This week he released an ad focusing on the violent 2017 clash between white supremacists and counterprotesters in the college town of Charlottesville, part of an ongoing effort to keep former President Donald Trump front of mind for Virginia voters. The ad contrasted Trump saying there were “very fine people on both sides” against McAuliffe’s own reaction as governor, when he implored the “white supremacists and the Nazis that came into Charlottesville today: Go home. You are not wanted.”

Youngkin’s message to Black voters promotes his economic plans.

“Terry McAuliffe failed to deliver for the Black community as governor — losing their support — and now he is desperately trying to regain their trust,” said Youngkin spokesperson Macaulay Porter.

Bellamy, of Our Black Party, spent recent weeks driving around Virginia and was surprised at the number of Youngkin yard signs he saw. He said McAuliffe has a “very strong record” that will help him with the Black community, but national Democrats present potential hurdles.

“When you look at national politics, when you look at some of the things that the Biden campaign promised but not quite delivered on yet, I think there will be some trickle-down effect,” he said.

Bellamy singled out Congress’ failure to pass federal voting rights legislation and policing reform. He said many Black voters have been troubled that some top Democrats haven’t endorsed changing Senate rules to get such legislation passed over unified Republican opposition — but have said they might be willing to change chamber rules to move major spending bills.

Indeed, the Senate took up a voting rights package Wednesday only to have it blocked by Republican opposition — the kind of maneuver changing chamber rules might prevent.

McAuliffe counters that Black voters know his record from his first tenure as governor, when he restored voting rights for many former Virginia felons and others who had been removed from the state’s voting rolls, and pushed state lawmakers to expand Medicare coverage under the Obama administration’s signature health law.

He’s also released a campaign plan to “Lift Up Black Virginians,” which includes pledges to accelerate the pathway to a $15 per hour minimum wage while working to ensure state government better supports Black-owned banks and promotes diversity in financial fields.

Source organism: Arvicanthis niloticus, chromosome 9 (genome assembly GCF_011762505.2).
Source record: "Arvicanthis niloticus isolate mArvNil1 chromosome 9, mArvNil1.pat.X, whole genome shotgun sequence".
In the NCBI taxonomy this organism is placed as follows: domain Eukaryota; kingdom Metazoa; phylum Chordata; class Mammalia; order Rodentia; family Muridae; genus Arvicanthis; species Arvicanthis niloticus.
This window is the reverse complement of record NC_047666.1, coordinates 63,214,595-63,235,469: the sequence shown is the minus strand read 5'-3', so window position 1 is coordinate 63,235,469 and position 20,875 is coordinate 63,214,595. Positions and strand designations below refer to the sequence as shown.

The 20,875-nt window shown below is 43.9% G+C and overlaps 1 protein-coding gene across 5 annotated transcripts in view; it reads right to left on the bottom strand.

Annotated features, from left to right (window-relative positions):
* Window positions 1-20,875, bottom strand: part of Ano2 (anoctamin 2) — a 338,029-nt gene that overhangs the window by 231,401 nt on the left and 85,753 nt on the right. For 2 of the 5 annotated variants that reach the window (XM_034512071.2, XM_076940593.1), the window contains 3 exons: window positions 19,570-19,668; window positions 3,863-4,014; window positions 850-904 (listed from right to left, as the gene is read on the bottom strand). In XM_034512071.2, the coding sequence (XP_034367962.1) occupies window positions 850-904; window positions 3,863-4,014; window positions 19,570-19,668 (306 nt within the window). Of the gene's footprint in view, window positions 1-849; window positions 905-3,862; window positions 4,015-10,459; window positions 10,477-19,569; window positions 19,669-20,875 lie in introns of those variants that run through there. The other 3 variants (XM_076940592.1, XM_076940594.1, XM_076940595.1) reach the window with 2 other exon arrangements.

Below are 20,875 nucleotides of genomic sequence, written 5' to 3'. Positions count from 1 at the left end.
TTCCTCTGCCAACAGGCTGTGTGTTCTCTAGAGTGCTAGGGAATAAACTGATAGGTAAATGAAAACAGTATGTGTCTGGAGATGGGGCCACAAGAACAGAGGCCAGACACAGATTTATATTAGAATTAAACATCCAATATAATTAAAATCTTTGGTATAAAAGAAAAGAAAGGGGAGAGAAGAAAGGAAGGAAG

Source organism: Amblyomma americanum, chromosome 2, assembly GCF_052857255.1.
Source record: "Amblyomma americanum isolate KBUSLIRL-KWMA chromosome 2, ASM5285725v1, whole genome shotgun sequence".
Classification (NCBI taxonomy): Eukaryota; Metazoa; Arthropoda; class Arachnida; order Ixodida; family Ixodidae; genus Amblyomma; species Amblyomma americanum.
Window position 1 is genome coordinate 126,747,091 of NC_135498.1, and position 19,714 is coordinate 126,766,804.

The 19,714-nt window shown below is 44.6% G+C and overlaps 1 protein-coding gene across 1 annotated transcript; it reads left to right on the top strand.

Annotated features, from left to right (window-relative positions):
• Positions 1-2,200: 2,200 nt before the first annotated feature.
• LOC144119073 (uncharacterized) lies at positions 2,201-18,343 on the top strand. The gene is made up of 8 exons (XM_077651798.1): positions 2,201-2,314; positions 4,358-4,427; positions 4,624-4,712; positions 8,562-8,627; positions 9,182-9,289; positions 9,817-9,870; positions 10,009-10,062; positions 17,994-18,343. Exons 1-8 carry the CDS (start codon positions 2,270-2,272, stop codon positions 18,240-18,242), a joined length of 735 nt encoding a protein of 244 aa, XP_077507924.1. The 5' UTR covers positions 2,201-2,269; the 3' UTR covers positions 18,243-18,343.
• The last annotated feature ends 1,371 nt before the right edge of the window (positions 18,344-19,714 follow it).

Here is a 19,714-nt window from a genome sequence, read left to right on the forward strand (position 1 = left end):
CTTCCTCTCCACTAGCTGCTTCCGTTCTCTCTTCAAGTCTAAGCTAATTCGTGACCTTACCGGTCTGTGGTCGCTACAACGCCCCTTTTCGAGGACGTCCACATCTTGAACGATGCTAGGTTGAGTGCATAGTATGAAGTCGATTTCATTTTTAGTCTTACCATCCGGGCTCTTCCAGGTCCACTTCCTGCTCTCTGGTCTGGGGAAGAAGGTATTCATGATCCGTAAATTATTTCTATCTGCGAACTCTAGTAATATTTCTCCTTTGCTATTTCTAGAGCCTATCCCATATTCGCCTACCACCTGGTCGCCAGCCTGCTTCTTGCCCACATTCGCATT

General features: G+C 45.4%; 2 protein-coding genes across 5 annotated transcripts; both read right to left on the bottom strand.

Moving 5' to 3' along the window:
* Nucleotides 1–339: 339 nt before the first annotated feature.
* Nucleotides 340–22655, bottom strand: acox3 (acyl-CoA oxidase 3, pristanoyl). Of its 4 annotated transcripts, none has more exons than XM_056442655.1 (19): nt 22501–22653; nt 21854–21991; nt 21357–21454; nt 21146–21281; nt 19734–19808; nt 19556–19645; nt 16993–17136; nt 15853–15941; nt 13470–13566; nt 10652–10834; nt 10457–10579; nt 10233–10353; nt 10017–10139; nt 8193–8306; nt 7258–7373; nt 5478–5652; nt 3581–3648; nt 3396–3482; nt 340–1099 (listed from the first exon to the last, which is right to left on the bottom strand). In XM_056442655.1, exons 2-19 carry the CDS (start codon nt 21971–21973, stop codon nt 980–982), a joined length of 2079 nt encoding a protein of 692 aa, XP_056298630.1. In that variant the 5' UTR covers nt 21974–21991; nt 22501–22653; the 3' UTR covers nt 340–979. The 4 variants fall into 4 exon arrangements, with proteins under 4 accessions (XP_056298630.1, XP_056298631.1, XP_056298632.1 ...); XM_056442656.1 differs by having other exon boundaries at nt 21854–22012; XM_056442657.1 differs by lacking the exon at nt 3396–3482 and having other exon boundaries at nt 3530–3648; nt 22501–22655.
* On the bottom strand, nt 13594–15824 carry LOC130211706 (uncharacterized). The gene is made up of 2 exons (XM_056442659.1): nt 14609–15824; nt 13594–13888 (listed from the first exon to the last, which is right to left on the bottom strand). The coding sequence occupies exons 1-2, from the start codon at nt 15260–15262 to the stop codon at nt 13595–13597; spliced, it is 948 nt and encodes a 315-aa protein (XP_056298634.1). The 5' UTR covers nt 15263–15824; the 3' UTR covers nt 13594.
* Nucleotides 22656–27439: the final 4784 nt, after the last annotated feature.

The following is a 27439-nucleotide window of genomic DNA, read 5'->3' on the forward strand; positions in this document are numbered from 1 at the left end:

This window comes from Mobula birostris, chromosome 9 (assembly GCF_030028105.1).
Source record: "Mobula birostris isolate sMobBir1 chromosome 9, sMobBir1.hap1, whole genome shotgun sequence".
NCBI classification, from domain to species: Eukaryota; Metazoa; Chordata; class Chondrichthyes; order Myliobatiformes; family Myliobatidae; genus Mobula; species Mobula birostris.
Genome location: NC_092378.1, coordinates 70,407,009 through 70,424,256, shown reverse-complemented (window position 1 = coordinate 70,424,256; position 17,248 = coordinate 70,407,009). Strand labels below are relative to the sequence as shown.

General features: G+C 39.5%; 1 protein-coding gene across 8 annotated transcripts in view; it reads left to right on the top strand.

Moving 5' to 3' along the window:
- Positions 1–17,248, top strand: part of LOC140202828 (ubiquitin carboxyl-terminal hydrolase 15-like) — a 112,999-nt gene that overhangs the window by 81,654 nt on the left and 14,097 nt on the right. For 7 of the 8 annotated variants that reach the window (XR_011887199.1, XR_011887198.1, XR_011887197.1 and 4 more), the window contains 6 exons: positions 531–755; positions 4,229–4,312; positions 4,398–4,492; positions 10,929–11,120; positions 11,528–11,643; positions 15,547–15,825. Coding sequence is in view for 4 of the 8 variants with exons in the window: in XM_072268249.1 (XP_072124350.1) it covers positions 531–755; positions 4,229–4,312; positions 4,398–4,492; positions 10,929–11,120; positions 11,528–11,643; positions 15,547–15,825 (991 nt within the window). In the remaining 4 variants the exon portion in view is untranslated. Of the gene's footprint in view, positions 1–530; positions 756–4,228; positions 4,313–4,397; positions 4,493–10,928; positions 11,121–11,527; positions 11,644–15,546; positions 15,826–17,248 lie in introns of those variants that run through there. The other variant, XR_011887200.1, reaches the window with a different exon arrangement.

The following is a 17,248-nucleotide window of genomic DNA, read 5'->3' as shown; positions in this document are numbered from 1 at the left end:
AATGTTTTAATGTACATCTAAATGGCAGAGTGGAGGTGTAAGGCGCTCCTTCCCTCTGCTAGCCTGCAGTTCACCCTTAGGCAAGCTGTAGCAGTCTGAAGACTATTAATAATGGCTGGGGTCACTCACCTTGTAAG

Jenkins Zardee, 62, a retired Navy sailor who attended a recent McAuliffe rally with Abrams in Norfolk, said he believes “there’s enough enthusiasm.”

“It’s all about turnout,” said Zardee. “But people know, if you didn’t like the last four years we just came out of, you have to come and vote for Terry McAuliffe.”

That message hasn’t reached everyone, though. Regina Scheithauer, a singer and part-time school volunteer, attended the same rally and said of Abrams, “That’s how you get the people to pay attention.”

But Scheithauer said she knew little about McAuliffe — despite the fact that he’s already been governor — and said she hadn’t yet decided whether to vote for him.

Another potential wildcard is Princess Blanding, the sister of a Black man who was killed by Richmond police in 2018. She is running for governor as a third-party candidate. At McAuliffe’s rally with Abrams, some attendees hoisted Blanding campaign signs, and though their ranks were small, they outnumbered the few protesters present waving Youngkin signs.

The Democratic National Committee has announced a campaign featuring ads on Spanish-language and Black radio, and in print outlets targeting the Asian American community. That’s in addition to spending $5 million in Virginia boosting campaign staff and organizing and training capacity.

But Cliff Albright, co-founder of Black Voters Matter, said Democratic outreach efforts in Virginia have generally been late and underfunded and have relied too heavily on things like ads instead of on-the-ground outreach. Bringing in Democratic standouts likely wouldn’t be enough to correct that, he predicted.

“Pulling in new, infrequent voters, it’s going to take more than a couple of visits. It’s really going to take creating some type of excitement at the grassroots level, and ideally some excitement that’s around policy that people feel passionate about and feel like is really on the line,” Albright said. “I just don’t know if McAuliffe has really specified to folks about what the urgency is in order to get some of the new voters that they need.”